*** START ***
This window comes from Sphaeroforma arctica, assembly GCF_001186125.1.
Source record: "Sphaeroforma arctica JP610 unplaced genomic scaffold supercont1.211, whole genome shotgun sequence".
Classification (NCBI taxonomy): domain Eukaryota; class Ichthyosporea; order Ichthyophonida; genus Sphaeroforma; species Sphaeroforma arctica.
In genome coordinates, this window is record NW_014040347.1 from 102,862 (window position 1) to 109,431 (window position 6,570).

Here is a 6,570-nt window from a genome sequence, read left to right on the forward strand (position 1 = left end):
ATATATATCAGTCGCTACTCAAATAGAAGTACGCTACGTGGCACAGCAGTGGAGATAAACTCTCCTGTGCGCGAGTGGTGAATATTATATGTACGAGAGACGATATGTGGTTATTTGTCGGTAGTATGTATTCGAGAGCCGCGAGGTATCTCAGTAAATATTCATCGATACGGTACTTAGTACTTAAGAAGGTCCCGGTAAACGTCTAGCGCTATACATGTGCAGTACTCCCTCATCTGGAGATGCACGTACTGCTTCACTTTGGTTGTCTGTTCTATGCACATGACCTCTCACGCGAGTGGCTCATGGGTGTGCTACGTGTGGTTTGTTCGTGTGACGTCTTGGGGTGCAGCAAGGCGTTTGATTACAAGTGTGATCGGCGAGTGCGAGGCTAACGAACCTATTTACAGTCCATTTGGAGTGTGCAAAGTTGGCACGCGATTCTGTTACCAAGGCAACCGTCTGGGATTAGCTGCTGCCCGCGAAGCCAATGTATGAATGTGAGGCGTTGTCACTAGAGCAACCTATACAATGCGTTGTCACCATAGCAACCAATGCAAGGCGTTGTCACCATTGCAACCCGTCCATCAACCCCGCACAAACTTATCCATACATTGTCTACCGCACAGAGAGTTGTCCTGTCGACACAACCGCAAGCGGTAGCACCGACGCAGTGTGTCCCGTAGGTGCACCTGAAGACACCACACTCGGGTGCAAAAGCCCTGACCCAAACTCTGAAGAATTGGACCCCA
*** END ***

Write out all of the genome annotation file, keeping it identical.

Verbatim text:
This window comes from Sphaeroforma arctica, assembly GCF_001186125.1.
Source record: "Sphaeroforma arctica JP610 unplaced genomic scaffold supercont1.211, whole genome shotgun sequence".
Classification (NCBI taxonomy): domain Eukaryota; class Ichthyosporea; order Ichthyophonida; genus Sphaeroforma; species Sphaeroforma arctica.
In genome coordinates, this window is record NW_014040347.1 from 102,862 (window position 1) to 109,431 (window position 6,570).

Here is a 6,570-nt window from a genome sequence, read left to right on the forward strand (position 1 = left end):
ATATATATCAGTCGCTACTCAAATAGAAGTACGCTACGTGGCACAGCAGTGGAGATAAACTCTCCTGTGCGCGAGTGGTGAATATTATATGTACGAGAGACGATATGTGGTTATTTGTCGGTAGTATGTATTCGAGAGCCGCGAGGTATCTCAGTAAATATTCATCGATACGGTACTTAGTACTTAAGAAGGTCCCGGTAAACGTCTAGCGCTATACATGTGCAGTACTCCCTCATCTGGAGATGCACGTACTGCTTCACTTTGGTTGTCTGTTCTATGCACATGACCTCTCACGCGAGTGGCTCATGGGTGTGCTACGTGTGGTTTGTTCGTGTGACGTCTTGGGGTGCAGCAAGGCGTTTGATTACAAGTGTGATCGGCGAGTGCGAGGCTAACGAACCTATTTACAGTCCATTTGGAGTGTGCAAAGTTGGCACGCGATTCTGTTACCAAGGCAACCGTCTGGGATTAGCTGCTGCCCGCGAAGCCAATGTATGAATGTGAGGCGTTGTCACTAGAGCAACCTATACAATGCGTTGTCACCATAGCAACCAATGCAAGGCGTTGTCACCATTGCAACCCGTCCATCAACCCCGCACAAACTTATCCATACATTGTCTACCGCACAGAGAGTTGTCCTGTCGACACAACCGCAAGCGGTAGCACCGACGCAGTGTGTCCCGTAGGTGCACCTGAAGACACCACACTCGGGTGCAAAAGCCCTGACCCAAACTCTGAAGAATTGGACCCCA